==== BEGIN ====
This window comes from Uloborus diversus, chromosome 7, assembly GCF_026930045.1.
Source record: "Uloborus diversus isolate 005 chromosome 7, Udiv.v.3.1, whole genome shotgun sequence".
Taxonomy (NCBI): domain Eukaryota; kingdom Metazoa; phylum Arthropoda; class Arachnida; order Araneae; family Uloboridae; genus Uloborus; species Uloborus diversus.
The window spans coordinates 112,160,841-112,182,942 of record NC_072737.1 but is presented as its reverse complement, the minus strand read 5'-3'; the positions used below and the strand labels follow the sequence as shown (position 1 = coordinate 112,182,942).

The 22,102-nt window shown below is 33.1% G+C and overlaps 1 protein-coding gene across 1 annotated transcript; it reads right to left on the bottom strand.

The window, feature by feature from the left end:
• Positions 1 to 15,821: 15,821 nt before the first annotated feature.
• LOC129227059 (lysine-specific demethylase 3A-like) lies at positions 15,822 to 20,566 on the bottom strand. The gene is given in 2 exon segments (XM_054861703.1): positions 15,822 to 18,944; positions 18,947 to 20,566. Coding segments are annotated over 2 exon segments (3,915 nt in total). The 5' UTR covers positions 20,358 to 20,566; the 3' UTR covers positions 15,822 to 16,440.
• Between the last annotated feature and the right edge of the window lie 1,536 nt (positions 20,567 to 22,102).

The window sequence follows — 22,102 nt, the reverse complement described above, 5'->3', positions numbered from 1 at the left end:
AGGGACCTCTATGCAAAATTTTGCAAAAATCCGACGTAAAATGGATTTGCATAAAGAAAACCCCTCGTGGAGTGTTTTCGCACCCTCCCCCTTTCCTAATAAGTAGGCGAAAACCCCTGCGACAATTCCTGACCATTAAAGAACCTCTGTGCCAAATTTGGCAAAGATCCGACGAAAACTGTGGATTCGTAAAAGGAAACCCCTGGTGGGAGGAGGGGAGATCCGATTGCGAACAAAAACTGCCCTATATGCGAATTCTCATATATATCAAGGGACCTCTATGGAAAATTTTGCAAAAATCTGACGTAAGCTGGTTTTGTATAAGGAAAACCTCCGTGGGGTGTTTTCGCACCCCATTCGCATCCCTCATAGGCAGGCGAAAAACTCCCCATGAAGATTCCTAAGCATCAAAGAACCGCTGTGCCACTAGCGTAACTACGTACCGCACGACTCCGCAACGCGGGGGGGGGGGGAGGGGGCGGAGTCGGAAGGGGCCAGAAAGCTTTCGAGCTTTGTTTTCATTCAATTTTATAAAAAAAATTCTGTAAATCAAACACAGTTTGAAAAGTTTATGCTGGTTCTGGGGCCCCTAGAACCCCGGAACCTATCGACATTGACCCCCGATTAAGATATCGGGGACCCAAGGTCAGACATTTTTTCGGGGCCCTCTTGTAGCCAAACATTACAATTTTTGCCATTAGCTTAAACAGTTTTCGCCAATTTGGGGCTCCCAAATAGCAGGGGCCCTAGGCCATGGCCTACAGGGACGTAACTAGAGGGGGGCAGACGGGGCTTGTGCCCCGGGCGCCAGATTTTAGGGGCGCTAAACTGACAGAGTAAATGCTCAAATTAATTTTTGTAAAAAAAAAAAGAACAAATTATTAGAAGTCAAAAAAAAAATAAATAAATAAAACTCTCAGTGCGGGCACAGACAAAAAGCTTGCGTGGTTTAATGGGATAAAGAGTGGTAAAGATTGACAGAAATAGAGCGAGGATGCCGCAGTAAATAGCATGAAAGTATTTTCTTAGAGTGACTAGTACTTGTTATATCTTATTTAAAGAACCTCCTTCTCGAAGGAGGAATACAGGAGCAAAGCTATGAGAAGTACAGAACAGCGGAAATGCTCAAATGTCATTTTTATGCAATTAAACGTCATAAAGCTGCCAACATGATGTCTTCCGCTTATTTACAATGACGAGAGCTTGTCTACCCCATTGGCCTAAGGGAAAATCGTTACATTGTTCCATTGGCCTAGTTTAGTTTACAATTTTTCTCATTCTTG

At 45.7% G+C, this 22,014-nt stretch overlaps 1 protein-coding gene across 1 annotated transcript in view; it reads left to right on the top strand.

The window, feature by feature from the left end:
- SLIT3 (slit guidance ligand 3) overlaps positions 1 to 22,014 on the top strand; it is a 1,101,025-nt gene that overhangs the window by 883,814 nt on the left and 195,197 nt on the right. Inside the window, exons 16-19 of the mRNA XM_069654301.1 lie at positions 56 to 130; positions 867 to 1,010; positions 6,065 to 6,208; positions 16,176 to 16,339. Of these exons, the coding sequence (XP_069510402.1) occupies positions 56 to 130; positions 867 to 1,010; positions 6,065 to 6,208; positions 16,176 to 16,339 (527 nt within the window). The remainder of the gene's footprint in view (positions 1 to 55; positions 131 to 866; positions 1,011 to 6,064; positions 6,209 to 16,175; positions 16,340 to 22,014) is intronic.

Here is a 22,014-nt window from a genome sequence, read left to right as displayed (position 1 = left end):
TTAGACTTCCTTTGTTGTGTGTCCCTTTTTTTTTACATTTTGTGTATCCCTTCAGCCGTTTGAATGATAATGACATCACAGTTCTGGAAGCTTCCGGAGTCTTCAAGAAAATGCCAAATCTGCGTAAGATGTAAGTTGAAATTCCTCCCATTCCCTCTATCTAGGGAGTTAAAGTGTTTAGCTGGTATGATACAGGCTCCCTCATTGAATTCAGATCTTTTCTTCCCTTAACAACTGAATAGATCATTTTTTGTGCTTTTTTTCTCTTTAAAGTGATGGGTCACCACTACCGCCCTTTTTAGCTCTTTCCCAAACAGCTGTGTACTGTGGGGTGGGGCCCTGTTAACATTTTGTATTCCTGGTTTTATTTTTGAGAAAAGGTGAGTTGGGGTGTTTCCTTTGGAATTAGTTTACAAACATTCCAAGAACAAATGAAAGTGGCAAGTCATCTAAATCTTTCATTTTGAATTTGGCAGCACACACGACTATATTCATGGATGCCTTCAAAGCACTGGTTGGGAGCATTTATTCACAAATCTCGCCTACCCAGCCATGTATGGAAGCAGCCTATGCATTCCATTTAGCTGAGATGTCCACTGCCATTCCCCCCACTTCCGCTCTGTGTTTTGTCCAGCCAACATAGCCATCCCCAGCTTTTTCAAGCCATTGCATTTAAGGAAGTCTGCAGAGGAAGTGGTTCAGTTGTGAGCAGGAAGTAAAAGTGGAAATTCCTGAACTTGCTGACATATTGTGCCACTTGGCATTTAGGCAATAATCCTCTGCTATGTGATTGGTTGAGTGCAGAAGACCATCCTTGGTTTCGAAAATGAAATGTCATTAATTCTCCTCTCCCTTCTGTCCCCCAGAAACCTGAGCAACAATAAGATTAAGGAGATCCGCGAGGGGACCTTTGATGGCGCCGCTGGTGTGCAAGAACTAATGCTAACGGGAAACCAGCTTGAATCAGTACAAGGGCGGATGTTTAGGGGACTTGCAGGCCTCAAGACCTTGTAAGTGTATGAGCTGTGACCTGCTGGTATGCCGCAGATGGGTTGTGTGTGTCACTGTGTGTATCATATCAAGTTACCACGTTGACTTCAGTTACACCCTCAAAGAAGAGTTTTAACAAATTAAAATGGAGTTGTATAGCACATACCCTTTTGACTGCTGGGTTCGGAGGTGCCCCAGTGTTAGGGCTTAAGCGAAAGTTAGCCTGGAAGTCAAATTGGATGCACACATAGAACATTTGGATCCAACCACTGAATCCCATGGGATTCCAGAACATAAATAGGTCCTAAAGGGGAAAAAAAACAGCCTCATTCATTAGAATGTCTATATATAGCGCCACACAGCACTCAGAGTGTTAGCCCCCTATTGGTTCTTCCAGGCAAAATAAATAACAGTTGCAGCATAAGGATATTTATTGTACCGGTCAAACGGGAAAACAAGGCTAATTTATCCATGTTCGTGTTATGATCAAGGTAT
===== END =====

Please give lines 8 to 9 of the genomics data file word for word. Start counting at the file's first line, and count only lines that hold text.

• LOC129227059 (lysine-specific demethylase 3A-like) lies at positions 15,822 to 20,566 on the bottom strand. The gene is given in 2 exon segments (XM_054861703.1): positions 15,822 to 18,944; positions 18,947 to 20,566. Coding segments are annotated over 2 exon segments (3,915 nt in total). The 5' UTR covers positions 20,358 to 20,566; the 3' UTR covers positions 15,822 to 16,440.
• Between the last annotated feature and the right edge of the window lie 1,536 nt (positions 20,567 to 22,102).